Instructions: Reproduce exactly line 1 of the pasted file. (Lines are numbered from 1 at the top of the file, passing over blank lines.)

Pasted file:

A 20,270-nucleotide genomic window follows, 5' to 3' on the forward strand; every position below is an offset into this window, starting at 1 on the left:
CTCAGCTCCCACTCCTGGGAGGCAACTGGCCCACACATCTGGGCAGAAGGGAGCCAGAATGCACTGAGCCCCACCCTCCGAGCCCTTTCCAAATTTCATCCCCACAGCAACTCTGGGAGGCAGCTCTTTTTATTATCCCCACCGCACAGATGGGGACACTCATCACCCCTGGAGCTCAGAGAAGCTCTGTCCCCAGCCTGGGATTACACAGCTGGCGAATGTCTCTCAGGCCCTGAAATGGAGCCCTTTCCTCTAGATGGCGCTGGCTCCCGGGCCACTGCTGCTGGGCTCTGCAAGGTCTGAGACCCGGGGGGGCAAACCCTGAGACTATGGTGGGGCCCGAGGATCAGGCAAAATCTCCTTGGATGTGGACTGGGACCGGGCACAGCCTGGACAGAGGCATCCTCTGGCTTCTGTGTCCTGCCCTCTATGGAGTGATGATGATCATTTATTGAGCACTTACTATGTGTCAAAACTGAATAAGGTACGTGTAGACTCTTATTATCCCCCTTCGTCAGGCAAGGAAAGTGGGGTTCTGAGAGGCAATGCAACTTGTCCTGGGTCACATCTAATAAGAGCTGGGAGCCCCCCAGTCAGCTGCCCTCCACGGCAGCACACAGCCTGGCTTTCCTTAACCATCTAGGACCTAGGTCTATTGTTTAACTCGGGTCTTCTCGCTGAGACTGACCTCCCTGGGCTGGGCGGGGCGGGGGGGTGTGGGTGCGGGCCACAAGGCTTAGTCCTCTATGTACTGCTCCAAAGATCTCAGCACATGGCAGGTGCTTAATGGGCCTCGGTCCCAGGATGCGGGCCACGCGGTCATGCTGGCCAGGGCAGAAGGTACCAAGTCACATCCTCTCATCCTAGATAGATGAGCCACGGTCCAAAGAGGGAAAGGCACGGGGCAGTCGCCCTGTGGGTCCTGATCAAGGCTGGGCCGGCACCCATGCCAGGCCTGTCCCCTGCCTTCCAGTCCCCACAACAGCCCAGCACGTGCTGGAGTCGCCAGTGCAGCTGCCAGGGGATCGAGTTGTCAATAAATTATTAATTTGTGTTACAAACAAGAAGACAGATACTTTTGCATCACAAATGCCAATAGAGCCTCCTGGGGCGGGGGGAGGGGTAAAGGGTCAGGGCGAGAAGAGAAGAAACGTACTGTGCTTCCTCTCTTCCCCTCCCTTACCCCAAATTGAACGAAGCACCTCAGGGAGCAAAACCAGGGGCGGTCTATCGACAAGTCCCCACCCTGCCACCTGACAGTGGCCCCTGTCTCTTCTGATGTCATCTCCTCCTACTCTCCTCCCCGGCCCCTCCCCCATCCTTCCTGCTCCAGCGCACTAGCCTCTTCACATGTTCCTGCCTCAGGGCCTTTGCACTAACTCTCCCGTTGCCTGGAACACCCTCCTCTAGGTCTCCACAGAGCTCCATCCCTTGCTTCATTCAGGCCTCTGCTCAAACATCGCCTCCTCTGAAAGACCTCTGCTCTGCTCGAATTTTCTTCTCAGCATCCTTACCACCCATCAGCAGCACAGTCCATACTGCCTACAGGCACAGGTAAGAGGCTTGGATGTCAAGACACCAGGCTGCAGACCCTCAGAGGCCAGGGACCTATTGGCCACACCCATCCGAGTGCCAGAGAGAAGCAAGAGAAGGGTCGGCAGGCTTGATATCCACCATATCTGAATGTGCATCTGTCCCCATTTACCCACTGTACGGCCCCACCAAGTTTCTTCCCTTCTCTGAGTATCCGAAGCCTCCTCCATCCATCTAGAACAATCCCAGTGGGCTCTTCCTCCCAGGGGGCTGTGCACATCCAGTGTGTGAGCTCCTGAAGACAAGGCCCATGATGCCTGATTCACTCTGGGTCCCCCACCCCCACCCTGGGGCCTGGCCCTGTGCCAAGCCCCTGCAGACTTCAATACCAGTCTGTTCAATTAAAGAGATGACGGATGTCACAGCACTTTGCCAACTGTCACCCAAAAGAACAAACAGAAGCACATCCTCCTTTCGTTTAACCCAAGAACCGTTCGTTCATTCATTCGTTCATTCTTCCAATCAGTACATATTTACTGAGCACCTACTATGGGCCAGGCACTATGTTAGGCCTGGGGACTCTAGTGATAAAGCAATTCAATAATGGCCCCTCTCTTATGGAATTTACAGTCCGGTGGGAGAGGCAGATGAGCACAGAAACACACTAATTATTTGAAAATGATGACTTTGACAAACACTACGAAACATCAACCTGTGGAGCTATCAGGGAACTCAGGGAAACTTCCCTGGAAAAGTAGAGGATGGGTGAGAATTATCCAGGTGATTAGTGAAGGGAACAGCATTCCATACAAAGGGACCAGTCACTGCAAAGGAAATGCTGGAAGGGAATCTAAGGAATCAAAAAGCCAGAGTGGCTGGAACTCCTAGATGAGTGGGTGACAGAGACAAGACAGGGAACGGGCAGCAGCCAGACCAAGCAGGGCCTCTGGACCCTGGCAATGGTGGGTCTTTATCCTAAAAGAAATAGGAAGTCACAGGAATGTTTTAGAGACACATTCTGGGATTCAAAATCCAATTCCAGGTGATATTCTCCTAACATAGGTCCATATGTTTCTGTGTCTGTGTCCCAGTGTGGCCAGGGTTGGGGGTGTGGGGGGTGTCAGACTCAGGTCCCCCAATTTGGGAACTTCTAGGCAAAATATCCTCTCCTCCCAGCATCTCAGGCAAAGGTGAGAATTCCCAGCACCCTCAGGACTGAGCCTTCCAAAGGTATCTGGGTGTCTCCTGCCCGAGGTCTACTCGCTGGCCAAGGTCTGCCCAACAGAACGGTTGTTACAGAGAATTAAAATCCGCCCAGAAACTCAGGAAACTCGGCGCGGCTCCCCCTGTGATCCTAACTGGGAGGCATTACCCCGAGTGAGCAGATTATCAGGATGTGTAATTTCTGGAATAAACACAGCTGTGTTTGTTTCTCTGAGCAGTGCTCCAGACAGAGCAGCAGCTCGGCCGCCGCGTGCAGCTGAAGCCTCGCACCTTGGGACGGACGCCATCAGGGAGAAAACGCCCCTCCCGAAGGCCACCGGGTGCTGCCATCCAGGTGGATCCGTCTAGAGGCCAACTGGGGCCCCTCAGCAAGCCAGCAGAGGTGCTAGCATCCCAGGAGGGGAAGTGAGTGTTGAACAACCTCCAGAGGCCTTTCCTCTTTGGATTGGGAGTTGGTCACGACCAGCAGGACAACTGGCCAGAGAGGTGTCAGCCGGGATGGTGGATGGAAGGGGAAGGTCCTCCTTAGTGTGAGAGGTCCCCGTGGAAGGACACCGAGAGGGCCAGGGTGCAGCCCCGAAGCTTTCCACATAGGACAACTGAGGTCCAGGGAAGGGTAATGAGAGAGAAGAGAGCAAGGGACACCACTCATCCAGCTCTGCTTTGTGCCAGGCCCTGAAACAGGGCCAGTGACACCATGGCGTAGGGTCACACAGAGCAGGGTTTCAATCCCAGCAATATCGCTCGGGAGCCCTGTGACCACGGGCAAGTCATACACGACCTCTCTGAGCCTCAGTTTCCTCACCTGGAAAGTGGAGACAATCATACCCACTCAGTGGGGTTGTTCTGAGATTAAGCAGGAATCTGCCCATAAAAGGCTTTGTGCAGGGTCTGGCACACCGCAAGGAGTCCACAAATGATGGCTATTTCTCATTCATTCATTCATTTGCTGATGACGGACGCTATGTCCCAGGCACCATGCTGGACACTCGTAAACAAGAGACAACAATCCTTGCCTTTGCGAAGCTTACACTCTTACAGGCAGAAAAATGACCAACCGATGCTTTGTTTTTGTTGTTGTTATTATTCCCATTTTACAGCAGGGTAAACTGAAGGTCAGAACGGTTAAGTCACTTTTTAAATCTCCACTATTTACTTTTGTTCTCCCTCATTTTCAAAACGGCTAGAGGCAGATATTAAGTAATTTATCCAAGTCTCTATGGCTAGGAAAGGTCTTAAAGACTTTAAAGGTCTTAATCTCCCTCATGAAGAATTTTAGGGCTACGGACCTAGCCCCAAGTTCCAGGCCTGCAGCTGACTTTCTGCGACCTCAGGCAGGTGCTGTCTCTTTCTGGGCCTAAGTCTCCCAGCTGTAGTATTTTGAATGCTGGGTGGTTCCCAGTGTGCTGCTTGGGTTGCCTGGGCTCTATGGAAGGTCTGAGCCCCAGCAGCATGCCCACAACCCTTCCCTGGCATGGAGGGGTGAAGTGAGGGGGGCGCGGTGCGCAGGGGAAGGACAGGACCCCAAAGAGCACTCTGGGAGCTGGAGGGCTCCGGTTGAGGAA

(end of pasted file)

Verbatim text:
A 20,270-nucleotide genomic window follows, 5' to 3' on the forward strand; every position below is an offset into this window, starting at 1 on the left: